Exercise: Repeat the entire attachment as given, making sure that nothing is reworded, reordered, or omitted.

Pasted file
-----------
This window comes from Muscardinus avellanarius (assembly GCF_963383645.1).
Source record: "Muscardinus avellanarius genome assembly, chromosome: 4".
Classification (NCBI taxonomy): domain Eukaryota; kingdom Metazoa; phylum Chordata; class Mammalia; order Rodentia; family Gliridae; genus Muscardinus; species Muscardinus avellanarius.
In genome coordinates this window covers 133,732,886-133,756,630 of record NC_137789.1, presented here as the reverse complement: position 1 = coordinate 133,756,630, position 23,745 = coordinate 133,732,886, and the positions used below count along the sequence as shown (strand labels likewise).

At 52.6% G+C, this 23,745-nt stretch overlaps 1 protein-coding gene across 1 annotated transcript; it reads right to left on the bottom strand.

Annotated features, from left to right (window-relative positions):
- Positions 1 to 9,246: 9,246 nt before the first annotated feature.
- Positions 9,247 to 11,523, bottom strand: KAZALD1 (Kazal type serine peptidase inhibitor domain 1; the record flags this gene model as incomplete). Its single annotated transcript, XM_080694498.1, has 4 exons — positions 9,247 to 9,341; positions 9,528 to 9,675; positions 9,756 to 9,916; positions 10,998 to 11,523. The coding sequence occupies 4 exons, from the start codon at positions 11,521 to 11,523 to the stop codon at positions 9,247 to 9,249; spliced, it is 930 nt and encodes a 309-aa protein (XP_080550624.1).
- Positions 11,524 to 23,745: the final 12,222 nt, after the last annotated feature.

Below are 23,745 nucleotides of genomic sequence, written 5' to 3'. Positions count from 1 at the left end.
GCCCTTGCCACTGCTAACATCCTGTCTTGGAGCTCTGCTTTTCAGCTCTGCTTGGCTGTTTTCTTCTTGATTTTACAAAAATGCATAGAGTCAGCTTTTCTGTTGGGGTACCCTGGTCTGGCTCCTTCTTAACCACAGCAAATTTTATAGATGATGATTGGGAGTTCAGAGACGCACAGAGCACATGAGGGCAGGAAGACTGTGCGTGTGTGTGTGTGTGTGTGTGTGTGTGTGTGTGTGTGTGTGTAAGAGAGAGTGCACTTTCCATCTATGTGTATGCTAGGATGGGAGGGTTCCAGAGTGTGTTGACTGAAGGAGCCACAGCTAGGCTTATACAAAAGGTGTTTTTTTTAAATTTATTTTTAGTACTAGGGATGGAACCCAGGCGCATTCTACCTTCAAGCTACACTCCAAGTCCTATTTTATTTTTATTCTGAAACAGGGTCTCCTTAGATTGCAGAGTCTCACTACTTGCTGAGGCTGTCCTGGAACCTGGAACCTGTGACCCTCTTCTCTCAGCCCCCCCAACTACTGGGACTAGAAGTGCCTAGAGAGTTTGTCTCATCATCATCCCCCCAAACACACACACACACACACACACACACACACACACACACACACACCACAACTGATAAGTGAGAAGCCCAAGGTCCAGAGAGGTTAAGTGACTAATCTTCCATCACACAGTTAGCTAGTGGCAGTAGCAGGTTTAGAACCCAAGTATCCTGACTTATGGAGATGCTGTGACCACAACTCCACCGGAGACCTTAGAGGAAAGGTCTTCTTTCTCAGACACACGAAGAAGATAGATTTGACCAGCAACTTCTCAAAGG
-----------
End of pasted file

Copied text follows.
This window comes from Muscardinus avellanarius (assembly GCF_963383645.1).
Source record: "Muscardinus avellanarius genome assembly, chromosome: 4".
Classification (NCBI taxonomy): domain Eukaryota; kingdom Metazoa; phylum Chordata; class Mammalia; order Rodentia; family Gliridae; genus Muscardinus; species Muscardinus avellanarius.
In genome coordinates this window covers 133,732,886-133,756,630 of record NC_137789.1, presented here as the reverse complement: position 1 = coordinate 133,756,630, position 23,745 = coordinate 133,732,886, and the positions used below count along the sequence as shown (strand labels likewise).

At 52.6% G+C, this 23,745-nt stretch overlaps 1 protein-coding gene across 1 annotated transcript; it reads right to left on the bottom strand.

Annotated features, from left to right (window-relative positions):
- Positions 1 to 9,246: 9,246 nt before the first annotated feature.
- Positions 9,247 to 11,523, bottom strand: KAZALD1 (Kazal type serine peptidase inhibitor domain 1; the record flags this gene model as incomplete). Its single annotated transcript, XM_080694498.1, has 4 exons — positions 9,247 to 9,341; positions 9,528 to 9,675; positions 9,756 to 9,916; positions 10,998 to 11,523. The coding sequence occupies 4 exons, from the start codon at positions 11,521 to 11,523 to the stop codon at positions 9,247 to 9,249; spliced, it is 930 nt and encodes a 309-aa protein (XP_080550624.1).
- Positions 11,524 to 23,745: the final 12,222 nt, after the last annotated feature.

Below are 23,745 nucleotides of genomic sequence, written 5' to 3'. Positions count from 1 at the left end.
GCCCTTGCCACTGCTAACATCCTGTCTTGGAGCTCTGCTTTTCAGCTCTGCTTGGCTGTTTTCTTCTTGATTTTACAAAAATGCATAGAGTCAGCTTTTCTGTTGGGGTACCCTGGTCTGGCTCCTTCTTAACCACAGCAAATTTTATAGATGATGATTGGGAGTTCAGAGACGCACAGAGCACATGAGGGCAGGAAGACTGTGCGTGTGTGTGTGTGTGTGTGTGTGTGTGTGTGTGTGTGTGTGTAAGAGAGAGTGCACTTTCCATCTATGTGTATGCTAGGATGGGAGGGTTCCAGAGTGTGTTGACTGAAGGAGCCACAGCTAGGCTTATACAAAAGGTGTTTTTTTTAAATTTATTTTTAGTACTAGGGATGGAACCCAGGCGCATTCTACCTTCAAGCTACACTCCAAGTCCTATTTTATTTTTATTCTGAAACAGGGTCTCCTTAGATTGCAGAGTCTCACTACTTGCTGAGGCTGTCCTGGAACCTGGAACCTGTGACCCTCTTCTCTCAGCCCCCCCAACTACTGGGACTAGAAGTGCCTAGAGAGTTTGTCTCATCATCATCCCCCCAAACACACACACACACACACACACACACACACACACACACACACACCACAACTGATAAGTGAGAAGCCCAAGGTCCAGAGAGGTTAAGTGACTAATCTTCCATCACACAGTTAGCTAGTGGCAGTAGCAGGTTTAGAACCCAAGTATCCTGACTTATGGAGATGCTGTGACCACAACTCCACCGGAGACCTTAGAGGAAAGGTCTTCTTTCTCAGACACACGAAGAAGATAGATTTGACCAGCAACTTCTCAAAGG